Sarah Patterson. As his oldest daughter married a Greenleaf,
the marriage of John Thomson with Miss Greenleaf may be a
mistake, although marrying cousins was common."

In an old account book of Robert Thompson (born 1790; died
1866), son of William Thomson, of Thompsontown, Pa., there

Charlotte Chambers [Patterson] Thompson
The earliest historian of the Thompson Family. Her daughter, Josephine Patterson Thompson.

















is a memorandum stating that "John Thomson, my grandfather
came from Antrim, Ireland, and wore the Scotch kilt and bon-
net until his death." The Thomson or Thompson family be-
longed to the Clan Campbell of Argyll. The first of the Camp-
bell family to take the title of Ar;,^yll was a great-grandson of
Neill Campbell, King Edward's Baillie of Lands in Arg)'ll from
Lochfyne to Kilmartin, who was created Lord Campbell by James
n. Ar^fyllshire is in the southwestern portion of Scotland just
across the North Channel from County Antrim, which is in the
extreme northeastern part of Ireland.


Of John Thomson's ancestors we have no record other than
the firmly believed, if not established, tradition that he was one
of a number of Presbyterians who fled from Scotland to Ireland
and subsequently came to America to escape persecution, op-
pressive taxation and political troubles. Family records were
not kept in Ireland and no records from Scotland were brought
to America. However, of the predominating characteristics of
the peoi)le to whom he belonged we know much.

In "Scotch-Irish Pioneers in Ulster and America," Charles
Knowles Bolton says : "New scenes must have quickened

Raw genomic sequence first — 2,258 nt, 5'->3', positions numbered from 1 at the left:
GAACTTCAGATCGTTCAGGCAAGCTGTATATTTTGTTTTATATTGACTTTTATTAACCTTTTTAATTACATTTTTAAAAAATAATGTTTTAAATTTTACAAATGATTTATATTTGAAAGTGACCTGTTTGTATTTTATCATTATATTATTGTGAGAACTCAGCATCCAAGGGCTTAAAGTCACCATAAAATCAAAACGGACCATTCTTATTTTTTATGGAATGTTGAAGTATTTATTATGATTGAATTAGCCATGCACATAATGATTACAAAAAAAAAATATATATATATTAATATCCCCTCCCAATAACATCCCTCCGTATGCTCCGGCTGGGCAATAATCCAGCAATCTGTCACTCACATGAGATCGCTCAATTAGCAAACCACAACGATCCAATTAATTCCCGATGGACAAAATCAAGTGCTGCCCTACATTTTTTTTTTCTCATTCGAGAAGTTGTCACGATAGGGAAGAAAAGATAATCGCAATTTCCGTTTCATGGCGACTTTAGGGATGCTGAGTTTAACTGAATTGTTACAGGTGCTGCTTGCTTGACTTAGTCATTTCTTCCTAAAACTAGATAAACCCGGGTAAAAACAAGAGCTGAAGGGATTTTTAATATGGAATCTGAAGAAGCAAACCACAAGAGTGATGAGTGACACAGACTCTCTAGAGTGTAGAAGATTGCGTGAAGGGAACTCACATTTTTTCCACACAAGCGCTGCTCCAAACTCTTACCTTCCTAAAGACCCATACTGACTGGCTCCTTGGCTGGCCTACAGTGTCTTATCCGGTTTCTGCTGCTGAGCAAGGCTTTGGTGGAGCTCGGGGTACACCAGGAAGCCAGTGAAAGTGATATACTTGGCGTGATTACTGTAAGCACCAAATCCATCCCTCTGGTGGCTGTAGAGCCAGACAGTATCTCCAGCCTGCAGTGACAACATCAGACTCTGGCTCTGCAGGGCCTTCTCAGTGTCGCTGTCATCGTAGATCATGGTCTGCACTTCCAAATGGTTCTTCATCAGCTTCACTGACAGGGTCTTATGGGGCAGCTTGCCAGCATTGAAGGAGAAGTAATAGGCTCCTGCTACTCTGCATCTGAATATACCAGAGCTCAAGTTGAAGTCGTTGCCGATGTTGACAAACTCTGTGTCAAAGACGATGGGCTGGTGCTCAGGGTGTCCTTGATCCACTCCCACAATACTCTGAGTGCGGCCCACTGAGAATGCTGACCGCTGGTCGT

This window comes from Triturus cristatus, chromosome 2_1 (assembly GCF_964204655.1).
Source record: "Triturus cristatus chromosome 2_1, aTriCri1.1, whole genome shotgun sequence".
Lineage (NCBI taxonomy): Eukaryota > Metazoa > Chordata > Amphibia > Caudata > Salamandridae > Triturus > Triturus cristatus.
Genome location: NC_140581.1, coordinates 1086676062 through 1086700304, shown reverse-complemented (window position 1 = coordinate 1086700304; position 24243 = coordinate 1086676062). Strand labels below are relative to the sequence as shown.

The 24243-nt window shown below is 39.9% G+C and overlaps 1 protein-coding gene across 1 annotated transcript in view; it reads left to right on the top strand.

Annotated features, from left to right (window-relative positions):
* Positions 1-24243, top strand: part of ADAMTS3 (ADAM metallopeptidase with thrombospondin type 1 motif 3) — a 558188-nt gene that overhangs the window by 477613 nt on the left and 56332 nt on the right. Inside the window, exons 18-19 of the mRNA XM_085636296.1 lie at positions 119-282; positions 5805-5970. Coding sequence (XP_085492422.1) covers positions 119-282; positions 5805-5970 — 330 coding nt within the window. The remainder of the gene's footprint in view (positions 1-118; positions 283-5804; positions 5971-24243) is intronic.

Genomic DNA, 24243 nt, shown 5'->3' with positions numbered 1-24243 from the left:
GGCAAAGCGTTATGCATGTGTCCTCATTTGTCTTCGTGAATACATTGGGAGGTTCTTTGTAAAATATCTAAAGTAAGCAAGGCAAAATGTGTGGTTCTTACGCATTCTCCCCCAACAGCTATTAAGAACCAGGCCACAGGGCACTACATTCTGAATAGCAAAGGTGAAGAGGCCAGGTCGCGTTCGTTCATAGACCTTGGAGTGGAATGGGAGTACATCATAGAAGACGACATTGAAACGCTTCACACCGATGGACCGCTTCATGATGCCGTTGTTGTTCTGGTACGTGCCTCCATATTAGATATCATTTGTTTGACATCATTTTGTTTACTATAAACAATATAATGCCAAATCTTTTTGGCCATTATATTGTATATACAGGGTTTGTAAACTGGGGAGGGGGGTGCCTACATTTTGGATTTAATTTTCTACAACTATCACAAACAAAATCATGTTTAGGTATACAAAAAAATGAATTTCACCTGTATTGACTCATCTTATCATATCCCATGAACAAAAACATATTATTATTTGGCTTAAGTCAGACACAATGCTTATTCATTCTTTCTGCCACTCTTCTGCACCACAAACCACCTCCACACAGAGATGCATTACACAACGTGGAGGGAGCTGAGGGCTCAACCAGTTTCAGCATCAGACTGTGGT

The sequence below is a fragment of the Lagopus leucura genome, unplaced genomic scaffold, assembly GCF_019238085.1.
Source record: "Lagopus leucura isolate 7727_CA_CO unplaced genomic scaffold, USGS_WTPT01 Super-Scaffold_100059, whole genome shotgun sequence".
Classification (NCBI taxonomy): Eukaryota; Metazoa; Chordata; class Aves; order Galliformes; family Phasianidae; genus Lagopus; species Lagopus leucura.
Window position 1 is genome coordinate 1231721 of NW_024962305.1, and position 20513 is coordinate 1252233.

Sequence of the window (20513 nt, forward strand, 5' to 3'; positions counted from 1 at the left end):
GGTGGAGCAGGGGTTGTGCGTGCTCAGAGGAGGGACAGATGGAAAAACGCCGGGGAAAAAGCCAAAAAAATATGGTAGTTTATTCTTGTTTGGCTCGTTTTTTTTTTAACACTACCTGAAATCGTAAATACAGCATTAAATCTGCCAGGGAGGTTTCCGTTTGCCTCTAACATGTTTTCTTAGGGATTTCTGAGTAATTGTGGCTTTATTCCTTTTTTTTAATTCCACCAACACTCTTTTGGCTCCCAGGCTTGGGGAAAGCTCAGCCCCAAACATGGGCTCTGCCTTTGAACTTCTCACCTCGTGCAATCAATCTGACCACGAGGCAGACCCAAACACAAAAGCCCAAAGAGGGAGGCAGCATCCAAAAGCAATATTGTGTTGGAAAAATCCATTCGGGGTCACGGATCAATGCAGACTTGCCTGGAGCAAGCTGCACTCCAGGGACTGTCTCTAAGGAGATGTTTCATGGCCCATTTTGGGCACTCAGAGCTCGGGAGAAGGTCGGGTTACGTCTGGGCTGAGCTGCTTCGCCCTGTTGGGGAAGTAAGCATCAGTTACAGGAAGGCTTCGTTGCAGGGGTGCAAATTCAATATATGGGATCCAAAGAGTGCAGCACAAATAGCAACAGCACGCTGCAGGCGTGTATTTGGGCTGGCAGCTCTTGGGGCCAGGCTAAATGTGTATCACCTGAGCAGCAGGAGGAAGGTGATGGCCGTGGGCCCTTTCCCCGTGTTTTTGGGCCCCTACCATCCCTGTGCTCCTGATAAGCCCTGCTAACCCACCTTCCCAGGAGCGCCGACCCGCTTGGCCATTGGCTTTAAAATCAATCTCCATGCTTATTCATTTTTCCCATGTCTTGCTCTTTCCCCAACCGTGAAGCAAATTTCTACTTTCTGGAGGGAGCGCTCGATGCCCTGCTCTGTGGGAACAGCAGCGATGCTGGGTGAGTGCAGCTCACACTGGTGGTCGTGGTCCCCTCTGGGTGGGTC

the mental processes of the transplanted Scot, and the greater
community life enlarged the social instinct. The Episcopalians,
all-powerful in government, and the Roman Catholics, strong in
numbers, pressed in upon every side, and forced the Presby-
terians to an exercise of their loyalty and patience, while the
spirit of luoselyting which existed everywhere in Ulster sharp-
ened their wits. Under a centur>' of these social and religious
influences, the Scotch character must have changed."

"It was," said Mr. Morrison, in his life of Jeremiah Smith,
"the sternness of the Scotch Covenanter, softened by a century's
residence abroad amid persecution and trial, wedded there to the
pathos and comic humor of the Irish."

The transplanted Scot was more versatile and more fertile in
resource, less clannish and less pugnacious, or in other terms, a
man of wider vision. His beliefs were consistent and well de-
fined. Against the Puritan's town meeting, the Scotch-Irishman


placed the legislature; for the congregation he substituted the
assembly ; instead of laying stress upon personality, he emphasized

Whatever of military science the Scotch-Irish did not learn at
the siege of Londonderry, they acquired in the French and In-
dian wars in the New World. Their rugged life fitted them to
endure camp and march; and their inborn hostility toward Eng-
land led them to forge to the front in the early weeks of the
year 1775 when many good men of the old English race wav-
ered in the face of war with Great Britain.

An excellent resume of the causes leading to the emigration of
the Scotch Covenanters, first to Ireland and then to America,
was given in a paper read before the Thompson Family Assembly
in 1916, by Mr. J. Howard Neely, who stated that "during the
reigns of Charles I, Charles II and James II, bigotry and despot-
ism marked their conduct towards the Presbyterians, and per-